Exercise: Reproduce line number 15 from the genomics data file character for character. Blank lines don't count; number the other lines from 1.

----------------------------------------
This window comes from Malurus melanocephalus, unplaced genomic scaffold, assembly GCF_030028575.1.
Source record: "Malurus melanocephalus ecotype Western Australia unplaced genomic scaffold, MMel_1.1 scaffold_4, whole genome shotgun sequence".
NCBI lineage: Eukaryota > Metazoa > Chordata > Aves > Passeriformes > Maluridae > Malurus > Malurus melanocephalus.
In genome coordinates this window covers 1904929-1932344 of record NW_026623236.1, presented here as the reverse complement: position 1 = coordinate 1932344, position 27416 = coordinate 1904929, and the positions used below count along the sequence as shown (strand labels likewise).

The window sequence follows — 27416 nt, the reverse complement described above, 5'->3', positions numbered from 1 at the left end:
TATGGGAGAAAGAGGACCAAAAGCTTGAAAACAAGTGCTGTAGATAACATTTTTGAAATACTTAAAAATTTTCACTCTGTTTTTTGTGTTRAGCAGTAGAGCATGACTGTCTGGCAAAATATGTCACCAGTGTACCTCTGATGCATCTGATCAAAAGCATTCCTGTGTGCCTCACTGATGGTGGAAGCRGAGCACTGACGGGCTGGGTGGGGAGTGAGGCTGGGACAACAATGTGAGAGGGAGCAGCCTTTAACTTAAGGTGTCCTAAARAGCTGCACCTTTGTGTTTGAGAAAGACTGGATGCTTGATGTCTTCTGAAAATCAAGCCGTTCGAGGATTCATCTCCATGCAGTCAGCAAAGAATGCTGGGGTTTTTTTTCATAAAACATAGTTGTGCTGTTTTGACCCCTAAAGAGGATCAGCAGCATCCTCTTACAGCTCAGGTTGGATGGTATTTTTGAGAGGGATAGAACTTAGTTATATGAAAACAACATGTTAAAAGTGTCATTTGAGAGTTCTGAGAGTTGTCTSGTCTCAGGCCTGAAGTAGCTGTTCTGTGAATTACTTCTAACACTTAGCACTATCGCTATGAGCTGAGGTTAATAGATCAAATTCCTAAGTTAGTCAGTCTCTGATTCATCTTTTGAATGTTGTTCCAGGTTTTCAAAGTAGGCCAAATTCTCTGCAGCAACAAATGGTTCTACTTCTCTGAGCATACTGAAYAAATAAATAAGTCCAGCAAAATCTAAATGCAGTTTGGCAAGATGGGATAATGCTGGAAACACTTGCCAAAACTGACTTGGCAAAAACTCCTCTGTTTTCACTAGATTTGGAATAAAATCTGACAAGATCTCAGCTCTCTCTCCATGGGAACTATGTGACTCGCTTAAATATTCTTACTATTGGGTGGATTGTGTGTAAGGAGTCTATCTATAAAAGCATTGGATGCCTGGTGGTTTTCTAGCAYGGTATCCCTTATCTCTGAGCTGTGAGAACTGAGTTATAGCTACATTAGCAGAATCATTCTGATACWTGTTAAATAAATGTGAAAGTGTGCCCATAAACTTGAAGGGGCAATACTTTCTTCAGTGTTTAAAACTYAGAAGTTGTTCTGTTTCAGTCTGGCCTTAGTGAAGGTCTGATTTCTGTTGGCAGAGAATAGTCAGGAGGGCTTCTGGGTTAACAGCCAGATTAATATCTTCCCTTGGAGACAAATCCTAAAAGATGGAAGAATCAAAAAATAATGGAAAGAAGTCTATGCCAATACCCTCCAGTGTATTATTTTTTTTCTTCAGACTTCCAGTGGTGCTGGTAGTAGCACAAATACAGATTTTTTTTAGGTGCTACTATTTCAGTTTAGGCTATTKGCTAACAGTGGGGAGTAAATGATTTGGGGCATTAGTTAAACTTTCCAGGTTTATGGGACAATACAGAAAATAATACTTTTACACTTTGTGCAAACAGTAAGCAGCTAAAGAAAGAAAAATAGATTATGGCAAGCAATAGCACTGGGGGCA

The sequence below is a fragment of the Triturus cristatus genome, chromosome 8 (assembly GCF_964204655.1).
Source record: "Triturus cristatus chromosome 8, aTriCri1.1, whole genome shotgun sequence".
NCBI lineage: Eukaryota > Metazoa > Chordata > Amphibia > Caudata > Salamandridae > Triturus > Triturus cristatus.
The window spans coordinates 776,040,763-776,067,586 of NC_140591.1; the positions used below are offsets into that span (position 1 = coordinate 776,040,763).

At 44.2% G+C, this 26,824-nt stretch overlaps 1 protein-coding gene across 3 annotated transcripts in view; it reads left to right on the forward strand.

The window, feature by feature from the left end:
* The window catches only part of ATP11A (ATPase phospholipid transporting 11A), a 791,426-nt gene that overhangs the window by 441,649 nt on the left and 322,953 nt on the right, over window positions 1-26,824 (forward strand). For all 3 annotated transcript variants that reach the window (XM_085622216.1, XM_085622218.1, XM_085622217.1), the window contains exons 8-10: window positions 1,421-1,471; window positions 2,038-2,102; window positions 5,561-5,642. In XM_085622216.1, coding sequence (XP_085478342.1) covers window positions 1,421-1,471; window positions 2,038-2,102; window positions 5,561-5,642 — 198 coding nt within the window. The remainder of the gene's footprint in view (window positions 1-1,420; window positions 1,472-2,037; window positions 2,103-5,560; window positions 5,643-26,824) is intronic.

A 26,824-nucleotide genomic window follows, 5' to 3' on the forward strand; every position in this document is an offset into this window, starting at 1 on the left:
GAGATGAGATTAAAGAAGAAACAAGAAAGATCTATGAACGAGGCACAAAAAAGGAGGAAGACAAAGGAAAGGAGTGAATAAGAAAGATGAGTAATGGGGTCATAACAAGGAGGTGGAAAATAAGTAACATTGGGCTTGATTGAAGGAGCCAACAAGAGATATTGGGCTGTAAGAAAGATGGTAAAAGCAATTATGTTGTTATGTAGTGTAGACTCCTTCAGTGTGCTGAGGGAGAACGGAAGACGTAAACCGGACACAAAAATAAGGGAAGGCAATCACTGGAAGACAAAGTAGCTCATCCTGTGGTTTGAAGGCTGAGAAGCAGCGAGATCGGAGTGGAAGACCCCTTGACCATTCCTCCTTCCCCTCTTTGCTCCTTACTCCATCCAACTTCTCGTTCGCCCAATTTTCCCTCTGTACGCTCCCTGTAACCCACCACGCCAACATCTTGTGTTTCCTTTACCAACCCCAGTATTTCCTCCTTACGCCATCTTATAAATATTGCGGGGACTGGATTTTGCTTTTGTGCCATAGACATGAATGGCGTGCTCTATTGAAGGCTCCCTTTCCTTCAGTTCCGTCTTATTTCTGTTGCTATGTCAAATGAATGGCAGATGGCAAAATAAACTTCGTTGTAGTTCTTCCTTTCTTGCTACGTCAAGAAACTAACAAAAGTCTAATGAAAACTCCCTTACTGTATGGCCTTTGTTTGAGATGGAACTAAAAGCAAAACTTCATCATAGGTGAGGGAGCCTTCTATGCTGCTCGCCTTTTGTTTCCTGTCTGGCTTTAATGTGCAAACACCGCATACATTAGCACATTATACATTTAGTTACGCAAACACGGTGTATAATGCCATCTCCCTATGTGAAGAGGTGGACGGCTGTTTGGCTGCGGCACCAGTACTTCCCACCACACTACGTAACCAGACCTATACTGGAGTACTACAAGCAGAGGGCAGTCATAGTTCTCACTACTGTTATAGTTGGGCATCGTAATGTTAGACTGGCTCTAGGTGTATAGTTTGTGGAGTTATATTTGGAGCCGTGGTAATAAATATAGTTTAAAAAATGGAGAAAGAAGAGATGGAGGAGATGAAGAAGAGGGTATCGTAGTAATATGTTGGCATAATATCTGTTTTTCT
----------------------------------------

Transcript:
GAGATGAGATTAAAGAAGAAACAAGAAAGATCTATGAACGAGGCACAAAAAAGGAGGAAGACAAAGGAAAGGAGTGAATAAGAAAGATGAGTAATGGGGTCATAACAAGGAGGTGGAAAATAAGTAACATTGGGCTTGATTGAAGGAGCCAACAAGAGATATTGGGCTGTAAGAAAGATGGTAAAAGCAATTATGTTGTTATGTAGTGTAGACTCCTTCAGTGTGCTGAGGGAGAACGGAAGACGTAAACCGGACACAAAAATAAGGGAAGGCAATCACTGGAAGACAAAGTAGCTCATCCTGTGGTTTGAAGGCTGAGAAGCAGCGAGATCGGAGTGGAAGACCCCTTGACCATTCCTCCTTCCCCTCTTTGCTCCTTACTCCATCCAACTTCTCGTTCGCCCAATTTTCCCTCTGTACGCTCCCTGTAACCCACCACGCCAACATCTTGTGTTTCCTTTACCAACCCCAGTATTTCCTCCTTACGCCATCTTATAAATATTGCGGGGACTGGATTTTGCTTTTGTGCCATAGACATGAATGGCGTGCTCTATTGAAGGCTCCCTTTCCTTCAGTTCCGTCTTATTTCTGTTGCTATGTCAAATGAATGGCAGATGGCAAAATAAACTTCGTTGTAGTTCTTCCTTTCTTGCTACGTCAAGAAACTAACAAAAGTCTAATGAAAACTCCCTTACTGTATGGCCTTTGTTTGAGATGGAACTAAAAGCAAAACTTCATCATAGGTGAGGGAGCCTTCTATGCTGCTCGCCTTTTGTTTCCTGTCTGGCTTTAATGTGCAAACACCGCATACATTAGCACATTATACATTTAGTTACGCAAACACGGTGTATAATGCCATCTCCCTATGTGAAGAGGTGGACGGCTGTTTGGCTGCGGCACCAGTACTTCCCACCACACTACGTAACCAGACCTATACTGGAGTACTACAAGCAGAGGGCAGTCATAGTTCTCACTACTGTTATAGTTGGGCATCGTAATGTTAGACTGGCTCTAGGTGTATAGTTTGTGGAGTTATATTTGGAGCCGTGGTAATAAATATAGTTTAAAAAATGGAGAAAGAAGAGATGGAGGAGATGAAGAAGAGGGTATCGTAGTAATATGTTGGCATAATATCTGTTTTTCT